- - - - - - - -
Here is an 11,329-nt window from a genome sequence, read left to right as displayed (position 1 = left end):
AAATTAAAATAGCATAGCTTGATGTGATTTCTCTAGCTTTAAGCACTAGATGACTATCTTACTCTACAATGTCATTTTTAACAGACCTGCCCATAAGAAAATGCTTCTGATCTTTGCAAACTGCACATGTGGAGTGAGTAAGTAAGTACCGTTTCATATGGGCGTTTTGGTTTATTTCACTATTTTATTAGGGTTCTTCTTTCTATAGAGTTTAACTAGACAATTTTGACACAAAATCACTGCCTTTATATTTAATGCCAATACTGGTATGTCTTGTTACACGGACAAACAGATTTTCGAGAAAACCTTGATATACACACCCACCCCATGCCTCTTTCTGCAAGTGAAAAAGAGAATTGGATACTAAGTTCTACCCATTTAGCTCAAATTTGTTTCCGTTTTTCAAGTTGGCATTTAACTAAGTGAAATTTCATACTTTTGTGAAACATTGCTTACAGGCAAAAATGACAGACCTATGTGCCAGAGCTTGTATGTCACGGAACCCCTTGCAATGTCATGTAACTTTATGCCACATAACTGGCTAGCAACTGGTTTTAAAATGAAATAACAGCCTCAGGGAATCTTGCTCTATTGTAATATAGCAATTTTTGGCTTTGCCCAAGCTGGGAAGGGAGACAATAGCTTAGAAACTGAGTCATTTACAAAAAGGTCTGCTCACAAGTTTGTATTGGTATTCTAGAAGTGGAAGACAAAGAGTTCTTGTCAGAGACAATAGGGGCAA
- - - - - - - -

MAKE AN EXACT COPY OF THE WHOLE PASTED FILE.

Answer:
Here is an 11,329-nt window from a genome sequence, read left to right as displayed (position 1 = left end):
AAATTAAAATAGCATAGCTTGATGTGATTTCTCTAGCTTTAAGCACTAGATGACTATCTTACTCTACAATGTCATTTTTAACAGACCTGCCCATAAGAAAATGCTTCTGATCTTTGCAAACTGCACATGTGGAGTGAGTAAGTAAGTACCGTTTCATATGGGCGTTTTGGTTTATTTCACTATTTTATTAGGGTTCTTCTTTCTATAGAGTTTAACTAGACAATTTTGACACAAAATCACTGCCTTTATATTTAATGCCAATACTGGTATGTCTTGTTACACGGACAAACAGATTTTCGAGAAAACCTTGATATACACACCCACCCCATGCCTCTTTCTGCAAGTGAAAAAGAGAATTGGATACTAAGTTCTACCCATTTAGCTCAAATTTGTTTCCGTTTTTCAAGTTGGCATTTAACTAAGTGAAATTTCATACTTTTGTGAAACATTGCTTACAGGCAAAAATGACAGACCTATGTGCCAGAGCTTGTATGTCACGGAACCCCTTGCAATGTCATGTAACTTTATGCCACATAACTGGCTAGCAACTGGTTTTAAAATGAAATAACAGCCTCAGGGAATCTTGCTCTATTGTAATATAGCAATTTTTGGCTTTGCCCAAGCTGGGAAGGGAGACAATAGCTTAGAAACTGAGTCATTTACAAAAAGGTCTGCTCACAAGTTTGTATTGGTATTCTAGAAGTGGAAGACAAAGAGTTCTTGTCAGAGACAATAGGGGCAA